While Margaret Spellings is taking it on the chin saying that she will “swiftly adopt all the audit’s recommendations,” and “that the problems happened in the early days of the program before she was secretary,” it seems that the Reading First director who has come under fire in the investigation was one of her employees until last Friday when he resigned.

Reports the New York Times, this is the first in a series of investigations into complaints of political favoritism in the reading initiative.

Erin Walsh|September 25th, 2006|Categories: Elementary and Secondary Education Act, NSBA Opinions and Analysis|

1.5 million pennies for your thoughts

Here’s a feel-good story to start your week off right. USA Today reports on a middle school in Massachusetts that got a valuable lesson in karma last week in the form of 1.5 million pennies. Teacher Niki Rockwell launched a project for eighth graders at the school to collect the pennies, which were to represent the 1.5 million children killed during the Holocaust. “I said these kids don’t understand what a million is,” Rockwell said. “How will they understand 1.5 million children, 6 million Jews?” And the project was born.

But ingenuity can be a double-edged sword. The students at Groton-Dunstable Middle School learned this the hard way earlier this week when 120,000 of their pennies were stolen by a substitute janitor working at the school. Here’s where the karma comes in.

The students rallied, publicized what had happened, and went around to local businesses in an appeal to make up for the stolen coins. “They thought it would take four years before they would have 1.5 million pennies,” Rockwell says. “And they’ve reached it in four days.” The community demonstrated an outpouring of support. USA Today notes, “An elderly man who had survived a concentration camp came in Monday and gave $5,000. A man rode up on a Harley-Davidson, asked whether this was ‘the penny school’ and handed over a plastic piggy bank filled with pennies.”

Now what? A class trip? New bikes? Not for these students. They plan to use the pennies part of a permanent memorial for children of the Holocaust. Student Jeremy Moisson summed it up best, “It was a lot of pennies to get stolen, but we knew we could get it back, and we got it back and five times more. It’s like the ultimate in karma. Something bad happens and then you kind of get compensated for it.”

Erin Walsh|September 25th, 2006|Categories: NSBA Opinions and Analysis, Student Achievement|

Former ED sec’s weigh in on national testing

In these days of accountability and AYP, it’s difficult to compare 50 different states and the District of Columbia when each has its own tests and standards. And now the heavy hitters are weighing in with a solution that calls for a national school test. The Washington Post is running the editorial from former Secretaries of Education William J. Bennett and Rod Paige, that calls for “better and more efficient ways to produce an educated population and close the achievement gaps in our education system.”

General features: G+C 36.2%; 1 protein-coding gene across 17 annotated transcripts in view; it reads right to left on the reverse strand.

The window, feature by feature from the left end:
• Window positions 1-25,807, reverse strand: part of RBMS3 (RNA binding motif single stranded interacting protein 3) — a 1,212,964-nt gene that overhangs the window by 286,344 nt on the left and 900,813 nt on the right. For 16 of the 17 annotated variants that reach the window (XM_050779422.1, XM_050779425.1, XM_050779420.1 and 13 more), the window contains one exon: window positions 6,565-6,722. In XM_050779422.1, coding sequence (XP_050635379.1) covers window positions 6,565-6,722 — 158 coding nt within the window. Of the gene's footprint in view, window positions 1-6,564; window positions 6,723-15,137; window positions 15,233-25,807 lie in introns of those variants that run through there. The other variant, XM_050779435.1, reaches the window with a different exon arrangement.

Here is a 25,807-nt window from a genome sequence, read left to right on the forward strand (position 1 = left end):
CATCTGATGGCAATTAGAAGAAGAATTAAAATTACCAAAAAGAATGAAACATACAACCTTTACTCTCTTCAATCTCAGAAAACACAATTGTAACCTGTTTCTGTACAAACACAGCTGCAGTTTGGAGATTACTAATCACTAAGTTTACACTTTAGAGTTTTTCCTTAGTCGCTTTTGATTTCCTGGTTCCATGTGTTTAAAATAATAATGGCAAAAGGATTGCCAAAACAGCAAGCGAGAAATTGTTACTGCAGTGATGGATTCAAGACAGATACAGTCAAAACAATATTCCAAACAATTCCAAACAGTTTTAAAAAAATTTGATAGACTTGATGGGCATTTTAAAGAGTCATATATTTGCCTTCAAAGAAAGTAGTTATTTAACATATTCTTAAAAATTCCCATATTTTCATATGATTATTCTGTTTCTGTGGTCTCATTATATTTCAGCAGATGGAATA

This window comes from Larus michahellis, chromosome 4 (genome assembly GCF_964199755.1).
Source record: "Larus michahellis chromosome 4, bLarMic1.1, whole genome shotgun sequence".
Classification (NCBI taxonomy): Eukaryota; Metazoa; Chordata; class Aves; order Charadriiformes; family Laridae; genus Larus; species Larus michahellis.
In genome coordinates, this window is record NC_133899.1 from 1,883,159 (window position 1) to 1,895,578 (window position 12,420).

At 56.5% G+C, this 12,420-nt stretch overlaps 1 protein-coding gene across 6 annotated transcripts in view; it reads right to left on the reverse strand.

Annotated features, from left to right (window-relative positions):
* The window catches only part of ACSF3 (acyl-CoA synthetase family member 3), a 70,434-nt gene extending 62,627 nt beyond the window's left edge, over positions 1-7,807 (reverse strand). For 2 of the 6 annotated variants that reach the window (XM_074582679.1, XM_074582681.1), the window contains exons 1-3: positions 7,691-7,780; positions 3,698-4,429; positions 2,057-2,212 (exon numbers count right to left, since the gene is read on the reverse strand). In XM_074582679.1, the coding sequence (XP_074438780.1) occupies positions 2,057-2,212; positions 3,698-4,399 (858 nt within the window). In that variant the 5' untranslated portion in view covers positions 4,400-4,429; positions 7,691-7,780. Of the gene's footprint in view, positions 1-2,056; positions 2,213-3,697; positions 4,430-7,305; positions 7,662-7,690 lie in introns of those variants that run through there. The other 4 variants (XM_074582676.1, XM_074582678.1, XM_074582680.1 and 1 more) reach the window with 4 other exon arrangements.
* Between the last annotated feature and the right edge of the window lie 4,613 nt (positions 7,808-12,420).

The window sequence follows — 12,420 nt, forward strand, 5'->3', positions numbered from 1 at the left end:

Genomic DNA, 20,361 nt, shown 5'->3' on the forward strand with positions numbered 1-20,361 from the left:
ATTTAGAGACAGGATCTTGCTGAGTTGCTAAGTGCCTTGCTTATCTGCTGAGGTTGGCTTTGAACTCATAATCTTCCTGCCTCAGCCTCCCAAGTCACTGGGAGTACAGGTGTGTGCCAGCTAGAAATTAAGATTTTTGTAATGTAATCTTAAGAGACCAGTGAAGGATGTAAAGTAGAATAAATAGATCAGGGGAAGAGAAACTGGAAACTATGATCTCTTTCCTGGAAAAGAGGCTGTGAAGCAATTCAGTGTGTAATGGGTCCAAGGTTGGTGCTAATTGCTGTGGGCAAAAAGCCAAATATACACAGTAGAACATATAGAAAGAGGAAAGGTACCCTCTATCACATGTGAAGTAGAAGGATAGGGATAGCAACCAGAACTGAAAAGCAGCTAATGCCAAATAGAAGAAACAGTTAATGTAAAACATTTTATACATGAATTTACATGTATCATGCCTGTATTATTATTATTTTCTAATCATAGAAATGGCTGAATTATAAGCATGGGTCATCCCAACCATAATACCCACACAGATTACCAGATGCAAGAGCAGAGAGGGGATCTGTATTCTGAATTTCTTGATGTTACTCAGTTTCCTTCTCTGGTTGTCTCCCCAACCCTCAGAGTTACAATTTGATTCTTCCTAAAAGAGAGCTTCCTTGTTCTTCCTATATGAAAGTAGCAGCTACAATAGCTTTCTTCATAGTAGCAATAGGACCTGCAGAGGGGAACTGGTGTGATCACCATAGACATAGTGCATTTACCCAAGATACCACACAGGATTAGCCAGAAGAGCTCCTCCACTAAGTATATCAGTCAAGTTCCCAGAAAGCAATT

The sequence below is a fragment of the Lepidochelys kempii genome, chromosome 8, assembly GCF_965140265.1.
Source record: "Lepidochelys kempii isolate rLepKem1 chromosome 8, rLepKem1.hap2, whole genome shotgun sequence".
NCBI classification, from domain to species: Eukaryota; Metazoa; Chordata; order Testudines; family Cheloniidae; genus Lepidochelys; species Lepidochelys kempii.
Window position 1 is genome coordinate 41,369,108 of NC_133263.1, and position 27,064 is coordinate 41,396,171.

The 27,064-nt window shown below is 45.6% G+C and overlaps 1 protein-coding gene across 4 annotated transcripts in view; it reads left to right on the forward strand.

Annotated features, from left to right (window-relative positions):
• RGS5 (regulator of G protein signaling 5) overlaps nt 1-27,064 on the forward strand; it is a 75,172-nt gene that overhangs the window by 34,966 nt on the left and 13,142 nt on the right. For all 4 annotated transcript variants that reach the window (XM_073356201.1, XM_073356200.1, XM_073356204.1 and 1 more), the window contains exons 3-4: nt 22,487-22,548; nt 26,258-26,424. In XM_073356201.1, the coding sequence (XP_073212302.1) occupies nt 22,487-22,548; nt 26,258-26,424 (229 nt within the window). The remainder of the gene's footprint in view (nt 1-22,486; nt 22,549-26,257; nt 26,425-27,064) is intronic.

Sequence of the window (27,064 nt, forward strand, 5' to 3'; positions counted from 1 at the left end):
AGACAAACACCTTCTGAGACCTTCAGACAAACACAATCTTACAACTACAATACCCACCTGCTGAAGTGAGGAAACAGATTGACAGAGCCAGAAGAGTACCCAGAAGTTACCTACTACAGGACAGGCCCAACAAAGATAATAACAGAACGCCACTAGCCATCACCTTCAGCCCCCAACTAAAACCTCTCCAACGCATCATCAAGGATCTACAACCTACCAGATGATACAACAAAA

Bennett and Paige start off with a bit of the obligatory “money doesn’t matter” and “down with the monopoly” Babbitry—an expedient dose of rhetorical sweetener for an argument that amounts to the unceremonious dumping of what has been a non-negotiable principle of American conservatism:

Out of respect for federalism and mistrust of Washington, much of the GOP has expected individual states to set their own academic standards and devise their own tests and accountability systems. That was the approach of the No Child Left Behind Act—which moved as boldly as it could while still achieving bipartisan support. It sounds good, but it is working badly. A new Fordham Foundation report shows that most states have deployed mediocre standards, and there’s increasing evidence that some are playing games with their tests and accountability systems.

The remedy? As both of us have long argued, Washington should set sound national academic standards and administer a high-quality national test. Publicize everybody’s results, right down to the school level. Then Washington should butt out.

States that prefer to cling to their own standards and tests—and endure the rules and meddling of federal bureaucrats—would be free to do so. Some surely would. But many would welcome a new compact with the Education Department.

AASA recently compared the U.S. to Britain in an article which notes, “Perhaps most interesting is the fact that our critics tend to beat up on our school systems, comparing them to world standards. The criticism comes in spite of the fact that many of the countries that we do not favorably compare with on achievement tests do have national standards, curriculum and testing.”

On the other side of the coin (and this side of the pond), an article we found in the ERIC Digest, based on testimony presented by FairTest’s Monty Neill to the House Subcommittee on Select Education, argues, “that current efforts to establish a national test to measure progress toward the nation’s educational goals will inhibit, not advance, educational reform.” The article goes on to recommend that “federal government should assist states and districts with the development of performance assessments; teacher education and staff development; and the development and dissemination of model curricula, standards, and assessments. All these should be integrated into comprehensive reform strategies.”

The article concludes by saying, “U.S. students need school reform, not more testing. More test scores will not magically produce educational improvement. Resources should be spent on helping teachers teach and students learn, not on further sorting and ranking students, schools and states.”

So is a national test a worthy solution, or an example of the goverment usurping local school governance and ignoring school reform? BoardBuzz invites you to weigh in with a comment.

Erin Walsh|September 22nd, 2006|Categories: Elementary and Secondary Education Act, NSBA Opinions and Analysis|